Academic journal article Chicago Review

Rite of Spring

Academic journal article Chicago Review

Rite of Spring

Article excerpt

Translated by Bill Johnston

When the frogs come out from beneath the earth and set off in search of standing water, it's a sign that winter has grown weak. White tongues of snow still lie in dark gullies, but their days are numbered. The streams are bursting with water; its animated, monotonous sound can be heard even through the walls of the house. Of the four elements, only earth has no voice of its own.

But this was supposed to be about the frogs, not the elements. So then, they crawl out of their hiding places and make their way to ditches and puddles, to stagnant, warmer water. Their bodies look like clods of glistening clay. If the day is sunny the meadow comes to Ufe: dozens, hundreds of frogs moving up the slope. Actually it can barely be seen, for the color of their skin matches the dull hue of last year's grass. The eye catches only light and motion. They're still cold and half asleep, so they hop slowly, with long rests between bursts of effort. When the sun is shining at a particular angle, their journey is a series of brief flashes. They light up and go out again like will-o'the-wisps in the middle of the day. But even now they join into pairs. Frogs' blood, as everyone knows, has the same temperature as the rest of the world, so as they push through patches of shadow on a clear but frost-sprinkled early morning, it's quite possible that red ice is flowing in their veins. Yet even now, one is seeking another, and they cling to each other in their strange two-headed, eight-legged way that makes Tosia call out: "Look! One frog's carrying the other one!"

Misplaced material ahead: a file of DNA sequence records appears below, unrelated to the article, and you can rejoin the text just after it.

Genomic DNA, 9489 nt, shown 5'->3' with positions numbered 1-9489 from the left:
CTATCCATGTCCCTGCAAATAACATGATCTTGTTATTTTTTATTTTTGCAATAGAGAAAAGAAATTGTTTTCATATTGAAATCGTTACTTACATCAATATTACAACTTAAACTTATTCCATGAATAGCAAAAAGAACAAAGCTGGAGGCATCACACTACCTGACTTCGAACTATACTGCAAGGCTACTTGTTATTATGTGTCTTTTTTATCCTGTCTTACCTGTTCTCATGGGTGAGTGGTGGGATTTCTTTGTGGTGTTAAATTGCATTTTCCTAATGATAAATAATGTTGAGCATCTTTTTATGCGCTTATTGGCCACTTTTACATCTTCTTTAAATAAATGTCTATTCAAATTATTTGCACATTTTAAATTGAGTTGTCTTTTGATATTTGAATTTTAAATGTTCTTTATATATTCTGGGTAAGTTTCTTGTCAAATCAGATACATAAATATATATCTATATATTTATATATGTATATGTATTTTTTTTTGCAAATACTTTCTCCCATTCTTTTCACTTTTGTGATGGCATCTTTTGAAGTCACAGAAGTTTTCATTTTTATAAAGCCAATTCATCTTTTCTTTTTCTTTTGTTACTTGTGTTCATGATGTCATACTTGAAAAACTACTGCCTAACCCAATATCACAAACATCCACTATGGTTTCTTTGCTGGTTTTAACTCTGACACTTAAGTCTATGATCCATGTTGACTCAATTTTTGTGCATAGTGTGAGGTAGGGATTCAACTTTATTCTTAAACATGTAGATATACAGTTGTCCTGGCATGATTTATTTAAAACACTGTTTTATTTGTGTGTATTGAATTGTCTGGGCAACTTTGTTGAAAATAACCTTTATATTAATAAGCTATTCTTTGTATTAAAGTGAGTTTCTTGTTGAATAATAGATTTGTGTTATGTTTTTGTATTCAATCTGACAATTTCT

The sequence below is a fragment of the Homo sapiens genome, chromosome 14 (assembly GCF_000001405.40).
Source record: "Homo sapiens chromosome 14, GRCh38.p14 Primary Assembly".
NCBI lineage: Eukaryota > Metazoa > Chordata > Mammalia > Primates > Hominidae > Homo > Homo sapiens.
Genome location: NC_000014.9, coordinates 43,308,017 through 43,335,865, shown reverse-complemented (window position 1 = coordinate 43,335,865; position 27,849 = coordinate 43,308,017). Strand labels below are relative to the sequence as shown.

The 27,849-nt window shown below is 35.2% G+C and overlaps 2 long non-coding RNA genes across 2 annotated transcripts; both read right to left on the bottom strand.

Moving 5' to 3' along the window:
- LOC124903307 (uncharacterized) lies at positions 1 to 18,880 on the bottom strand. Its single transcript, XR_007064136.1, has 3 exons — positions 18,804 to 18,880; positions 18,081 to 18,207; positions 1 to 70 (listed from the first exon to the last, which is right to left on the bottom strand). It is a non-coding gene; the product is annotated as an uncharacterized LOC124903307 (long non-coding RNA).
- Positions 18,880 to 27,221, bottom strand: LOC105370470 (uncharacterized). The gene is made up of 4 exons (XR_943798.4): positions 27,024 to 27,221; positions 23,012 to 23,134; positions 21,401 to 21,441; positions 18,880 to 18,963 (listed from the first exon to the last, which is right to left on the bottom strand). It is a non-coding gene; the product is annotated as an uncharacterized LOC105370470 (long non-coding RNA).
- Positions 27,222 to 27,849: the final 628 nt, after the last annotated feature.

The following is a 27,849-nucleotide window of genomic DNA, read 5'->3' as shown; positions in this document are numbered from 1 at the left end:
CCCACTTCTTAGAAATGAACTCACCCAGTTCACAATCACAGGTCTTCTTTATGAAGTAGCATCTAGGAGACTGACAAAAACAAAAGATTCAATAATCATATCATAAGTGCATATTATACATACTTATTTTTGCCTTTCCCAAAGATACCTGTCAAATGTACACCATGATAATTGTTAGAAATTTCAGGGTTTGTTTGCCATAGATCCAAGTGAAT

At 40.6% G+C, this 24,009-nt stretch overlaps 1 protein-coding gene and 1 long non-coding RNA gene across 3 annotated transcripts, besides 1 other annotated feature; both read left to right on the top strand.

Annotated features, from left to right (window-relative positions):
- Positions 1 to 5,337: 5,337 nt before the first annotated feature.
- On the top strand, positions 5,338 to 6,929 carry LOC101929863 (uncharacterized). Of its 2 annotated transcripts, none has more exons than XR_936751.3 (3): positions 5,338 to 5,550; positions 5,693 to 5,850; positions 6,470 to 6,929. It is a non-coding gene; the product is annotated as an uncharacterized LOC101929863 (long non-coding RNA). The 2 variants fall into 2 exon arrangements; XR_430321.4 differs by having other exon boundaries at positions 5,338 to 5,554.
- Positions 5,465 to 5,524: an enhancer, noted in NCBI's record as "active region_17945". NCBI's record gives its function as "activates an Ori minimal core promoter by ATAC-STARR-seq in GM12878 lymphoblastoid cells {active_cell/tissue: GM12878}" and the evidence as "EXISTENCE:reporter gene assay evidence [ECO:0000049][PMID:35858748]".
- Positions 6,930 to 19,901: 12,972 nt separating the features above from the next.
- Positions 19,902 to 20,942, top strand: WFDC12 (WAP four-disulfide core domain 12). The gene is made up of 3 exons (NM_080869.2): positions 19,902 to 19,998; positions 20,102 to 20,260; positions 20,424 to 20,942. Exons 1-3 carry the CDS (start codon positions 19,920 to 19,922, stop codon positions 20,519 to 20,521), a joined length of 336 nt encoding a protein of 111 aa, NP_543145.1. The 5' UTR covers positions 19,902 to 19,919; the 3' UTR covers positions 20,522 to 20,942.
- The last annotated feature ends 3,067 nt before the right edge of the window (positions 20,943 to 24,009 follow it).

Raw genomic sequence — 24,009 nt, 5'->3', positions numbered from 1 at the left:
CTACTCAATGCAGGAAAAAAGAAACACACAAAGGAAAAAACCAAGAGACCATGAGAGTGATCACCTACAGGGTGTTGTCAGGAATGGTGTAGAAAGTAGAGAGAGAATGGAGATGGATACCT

All this is happening in a roadside ditch. The sun warms the water all day long, it's only in the late afternoon that the leafless willows cast an irregular network of shadows. There's no outflow here, it's sheltered from the wind, no stream runs into it, yet the surface of the water is dense with Ufe. It's like the back of a great snake: it shimmers and coruscates, reflecting the Ught; the cold gleam sUthers, melts away, divides, and does not come to a rest even for a moment. …

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